Despite their problems, Takuto Izumi has not left Koji Nanjo’s side; and what’s more, it seems Izumi might finally be developing feelings for Koji. Circumstances continue to plague the budding relationship, however: new opportunities have presented themselves for Izumi to go abroad and embark upon his professional soccer career. At the same time, Koji is thrown off his motorcycle in a traffic accident and ends up in a coma. Trapped between the opportunity of a lifetime and the needs of an emotionally unstable lover, what choice will Izumi make?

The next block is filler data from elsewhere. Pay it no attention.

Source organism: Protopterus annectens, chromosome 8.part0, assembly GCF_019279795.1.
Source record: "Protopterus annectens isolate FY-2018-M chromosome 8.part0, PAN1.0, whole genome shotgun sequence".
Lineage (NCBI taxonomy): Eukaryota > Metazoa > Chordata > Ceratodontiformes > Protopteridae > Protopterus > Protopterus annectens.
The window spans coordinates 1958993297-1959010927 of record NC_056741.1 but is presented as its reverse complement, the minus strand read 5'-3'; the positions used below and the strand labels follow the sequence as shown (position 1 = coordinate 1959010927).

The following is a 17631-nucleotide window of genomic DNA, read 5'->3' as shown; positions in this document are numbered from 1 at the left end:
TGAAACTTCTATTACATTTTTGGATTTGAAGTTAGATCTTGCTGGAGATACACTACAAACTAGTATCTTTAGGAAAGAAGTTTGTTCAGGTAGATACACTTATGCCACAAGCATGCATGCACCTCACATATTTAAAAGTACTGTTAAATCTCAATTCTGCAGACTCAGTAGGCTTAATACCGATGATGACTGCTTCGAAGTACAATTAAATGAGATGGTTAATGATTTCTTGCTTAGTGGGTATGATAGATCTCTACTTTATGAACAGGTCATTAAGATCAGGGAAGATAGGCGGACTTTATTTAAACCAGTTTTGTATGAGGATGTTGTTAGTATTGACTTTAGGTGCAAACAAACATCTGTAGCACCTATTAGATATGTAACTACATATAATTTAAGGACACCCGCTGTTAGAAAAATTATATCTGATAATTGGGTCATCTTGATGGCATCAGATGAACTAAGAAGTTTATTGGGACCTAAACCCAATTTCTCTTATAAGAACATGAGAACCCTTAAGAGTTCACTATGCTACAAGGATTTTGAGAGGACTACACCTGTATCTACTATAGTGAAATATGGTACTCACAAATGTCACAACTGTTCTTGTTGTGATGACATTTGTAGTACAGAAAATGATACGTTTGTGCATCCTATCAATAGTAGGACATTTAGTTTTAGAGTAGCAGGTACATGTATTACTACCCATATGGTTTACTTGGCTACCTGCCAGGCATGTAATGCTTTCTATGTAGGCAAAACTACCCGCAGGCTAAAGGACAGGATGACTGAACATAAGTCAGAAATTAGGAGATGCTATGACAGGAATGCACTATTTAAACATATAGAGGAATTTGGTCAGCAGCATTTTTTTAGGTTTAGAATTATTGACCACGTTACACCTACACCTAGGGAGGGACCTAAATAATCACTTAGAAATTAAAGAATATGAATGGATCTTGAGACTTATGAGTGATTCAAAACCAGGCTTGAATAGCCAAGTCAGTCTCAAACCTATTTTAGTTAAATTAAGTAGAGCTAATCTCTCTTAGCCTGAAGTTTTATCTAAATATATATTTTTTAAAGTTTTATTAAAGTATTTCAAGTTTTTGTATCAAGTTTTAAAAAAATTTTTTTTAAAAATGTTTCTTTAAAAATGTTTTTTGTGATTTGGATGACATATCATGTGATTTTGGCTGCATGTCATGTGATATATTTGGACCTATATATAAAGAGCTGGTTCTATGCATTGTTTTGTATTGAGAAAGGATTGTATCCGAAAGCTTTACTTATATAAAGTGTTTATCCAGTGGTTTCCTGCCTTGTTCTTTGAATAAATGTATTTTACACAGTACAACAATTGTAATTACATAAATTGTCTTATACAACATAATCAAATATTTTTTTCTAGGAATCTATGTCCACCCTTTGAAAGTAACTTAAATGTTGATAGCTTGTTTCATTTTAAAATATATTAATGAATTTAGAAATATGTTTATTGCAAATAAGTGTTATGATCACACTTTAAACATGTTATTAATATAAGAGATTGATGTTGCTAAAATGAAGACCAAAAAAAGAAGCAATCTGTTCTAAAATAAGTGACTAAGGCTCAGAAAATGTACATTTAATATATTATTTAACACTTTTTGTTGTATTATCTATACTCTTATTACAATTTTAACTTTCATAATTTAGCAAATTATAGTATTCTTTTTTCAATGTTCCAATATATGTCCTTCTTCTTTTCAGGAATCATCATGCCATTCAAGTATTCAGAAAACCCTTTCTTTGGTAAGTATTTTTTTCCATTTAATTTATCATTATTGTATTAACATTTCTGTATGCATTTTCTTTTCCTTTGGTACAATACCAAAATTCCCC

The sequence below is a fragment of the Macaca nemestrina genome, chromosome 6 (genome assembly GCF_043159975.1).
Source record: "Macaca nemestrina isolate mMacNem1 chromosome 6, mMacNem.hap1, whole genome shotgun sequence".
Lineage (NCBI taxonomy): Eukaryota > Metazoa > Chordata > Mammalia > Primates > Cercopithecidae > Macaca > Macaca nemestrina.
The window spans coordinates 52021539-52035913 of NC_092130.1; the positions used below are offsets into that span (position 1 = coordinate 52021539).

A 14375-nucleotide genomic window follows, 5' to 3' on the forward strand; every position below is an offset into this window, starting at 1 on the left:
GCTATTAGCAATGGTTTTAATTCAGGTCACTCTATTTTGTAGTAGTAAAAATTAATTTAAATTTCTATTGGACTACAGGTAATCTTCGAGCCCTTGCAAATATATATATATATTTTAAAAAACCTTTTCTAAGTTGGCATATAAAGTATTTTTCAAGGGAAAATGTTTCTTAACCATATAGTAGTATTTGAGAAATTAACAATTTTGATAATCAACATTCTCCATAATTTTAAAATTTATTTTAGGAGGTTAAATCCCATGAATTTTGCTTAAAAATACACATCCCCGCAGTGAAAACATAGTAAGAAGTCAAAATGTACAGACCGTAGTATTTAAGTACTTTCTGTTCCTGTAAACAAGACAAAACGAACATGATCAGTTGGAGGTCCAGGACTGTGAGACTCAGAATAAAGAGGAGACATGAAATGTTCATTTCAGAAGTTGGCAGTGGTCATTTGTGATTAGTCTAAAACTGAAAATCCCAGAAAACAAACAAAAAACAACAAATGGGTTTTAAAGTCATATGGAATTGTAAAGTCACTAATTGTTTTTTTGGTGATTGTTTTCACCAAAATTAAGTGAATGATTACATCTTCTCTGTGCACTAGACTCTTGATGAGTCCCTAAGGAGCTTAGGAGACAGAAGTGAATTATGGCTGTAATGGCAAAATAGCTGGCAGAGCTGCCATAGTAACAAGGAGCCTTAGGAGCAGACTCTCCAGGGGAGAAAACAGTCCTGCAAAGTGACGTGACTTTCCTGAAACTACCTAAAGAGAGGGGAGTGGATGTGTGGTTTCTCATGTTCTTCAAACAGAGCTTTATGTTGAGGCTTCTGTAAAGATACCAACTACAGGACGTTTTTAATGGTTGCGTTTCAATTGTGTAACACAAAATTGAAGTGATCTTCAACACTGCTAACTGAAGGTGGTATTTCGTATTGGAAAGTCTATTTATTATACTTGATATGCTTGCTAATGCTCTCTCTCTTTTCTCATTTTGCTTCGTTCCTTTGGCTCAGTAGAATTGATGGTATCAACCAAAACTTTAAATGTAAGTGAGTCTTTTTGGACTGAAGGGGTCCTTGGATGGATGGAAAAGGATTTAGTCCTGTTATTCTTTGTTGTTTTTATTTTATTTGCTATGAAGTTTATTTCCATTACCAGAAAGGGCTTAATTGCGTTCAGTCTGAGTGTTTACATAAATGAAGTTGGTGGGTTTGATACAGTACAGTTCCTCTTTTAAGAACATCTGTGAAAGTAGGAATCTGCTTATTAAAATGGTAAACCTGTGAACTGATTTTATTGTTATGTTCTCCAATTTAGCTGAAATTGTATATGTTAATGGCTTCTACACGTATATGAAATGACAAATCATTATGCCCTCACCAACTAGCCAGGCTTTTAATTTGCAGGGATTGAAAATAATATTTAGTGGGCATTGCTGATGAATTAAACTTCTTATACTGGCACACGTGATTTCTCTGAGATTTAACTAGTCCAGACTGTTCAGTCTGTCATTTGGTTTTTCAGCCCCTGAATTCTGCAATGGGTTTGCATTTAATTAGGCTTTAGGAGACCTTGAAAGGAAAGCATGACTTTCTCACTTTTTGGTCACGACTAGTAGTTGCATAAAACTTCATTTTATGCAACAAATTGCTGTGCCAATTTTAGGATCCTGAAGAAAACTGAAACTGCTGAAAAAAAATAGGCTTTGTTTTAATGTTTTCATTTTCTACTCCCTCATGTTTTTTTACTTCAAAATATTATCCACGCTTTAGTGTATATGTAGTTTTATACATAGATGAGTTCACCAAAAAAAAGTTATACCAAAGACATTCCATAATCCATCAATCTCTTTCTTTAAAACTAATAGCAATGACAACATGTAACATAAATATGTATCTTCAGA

StoryMy first thought after finishing Zetsuai Bronze 1989 was to mourn the precious hour I lost watching it. I remember I had some washing to do, and my desk, so cluttered with stationary and books and the odd crumbs of cake, definitely could have done with a tidy; I regret not having the foresight to know that doing anything other than watching Bronze would have been a better use of my time. While its predecessor, Zetsuai 1989, has a cheesy sort of charm comparable to a preposterous and yet terribly addictive American soap opera, this awful sequel just bores me to distraction. Opening pretentiously with the recital of a love poem (accompanied by a wedding planner's idea of mood music), Bronze gives the impression that what's to follow will at best be a mystifying journey through the angst-ridden romance of a couple of horny teenagers. In fact, this unfortunate penchant for the literary is carried on throughout as every damned romantic scene is narrated by whispered monologues no better than adolescent free-verse poetry. The worst of these cases involves Izumi stumbling towards a comatose Koji, blaming the sudden pain in his old scar on the love he shares with him; hmmm, yes, powerful stuff indeed as love literally cuts like a knife, but it leaves a lot to be desired where subtlety is concerned. Although fully coherent, the fact remains that Bronze feels less like a continuation of the story and more like a shameless rehash. I was hoping that there would be a practical attempt by the lovers to reconcile their incompatible careers and thus give their relationship a realistic chance. A subplot about Izumi finally overcoming the ghosts of his tragic past would not have gone amiss either. Instead Koji just gets into another traffic accident, falls deeper into depression about chasing after Izumi, while Izumi continually tries to reject Koji's advances only to get angry about his failure to do so. New faces emerge, such as Koji's random brother, but his purpose is quite unclear until right at the very end; he certainly brings nothing fresh to the already meagre table. Knowing that nothing would crop up that I hadn't seen before, I lost interest quickly and instead started to reflect upon the meaning of the phrase ‘to kill time'.AnimationPresenting a grainy, colourful animation concept not much different from others of the early nineties, Bronze nonetheless manages to pull off what I consider the ugliest character designs I have had the displeasure of coming across. Most of the time the men are just horribly angular, but there are other moments when the animation becomes inconsistent. For example, during an early bedroom scene when Koji starts making love to Izumi, the sudden disproportion of his limbs and the paleness of his skin put me in mind of Gollum from The Lord of the Rings. Needless to say, watching a transmogrified Japanese hobbit making the moves on a dazed-looking teenager really killed the mood as far as I was concerned.SoundThe day Bronze was born was not a good day for soundtracks. Consisting entirely of a cheesy script performed by barely passable voice actors and missing all the catchy-but-mediocre J-pop that makes the first one less bland to listen to, Bronze should definitely be seen and not heard.CharactersBronze for the most part has its hands full trying to string out a thin, shaky premise to form a coherent story; such a feat would be impossible with even a mildly reasonable cast. For that reason every one of the characters is situated on the extreme ends of the personality scale. Izumi is just angry - angry at life, angry at love, angrier than a spotty fourteen-year old pumped full of growth hormones. Koji on the other hand is confused - confused about his career, confused about his worth, and confused about Izumi's anger. All the while, Izumi's sister is hapless - haplessly devoted, haplessly pointless... you get the gist. As perfectly as this serves the whims of the plot, it also means the characters react in ways which makes them look completely out of their minds. What is the most regrettable is that the prequel has a modicum of potential, namely in the form of Izumi's backstory; his tragic family situation almost draws enough sympathy to overcome his terrible personality. While Bronze provides a flashback to finally explain the momentous events of Izumi's past, it actually has none of the relevance here that it does with Zetsuai 1989, and thus has no emotional impact whatsoever.OverallAs far as level of enjoyment is concerned, this one is a no-brainer. There is a chance, albeit a very slight one, that hardcore shounen-ai fans will find some worth in Bronze - after all, in the world of anime anything is possible; but when it comes to anyone else, I would recommend doing something more productive. Maybe give your toenails the trim they finally deserve. Maybe do some homework. Maybe just sit and do nothing.
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